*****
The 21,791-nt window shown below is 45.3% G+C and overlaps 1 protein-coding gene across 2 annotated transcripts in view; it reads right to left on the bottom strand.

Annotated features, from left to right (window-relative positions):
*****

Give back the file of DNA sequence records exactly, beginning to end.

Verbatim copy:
The 21,791-nt window shown below is 45.3% G+C and overlaps 1 protein-coding gene across 2 annotated transcripts in view; it reads right to left on the bottom strand.

Annotated features, from left to right (window-relative positions):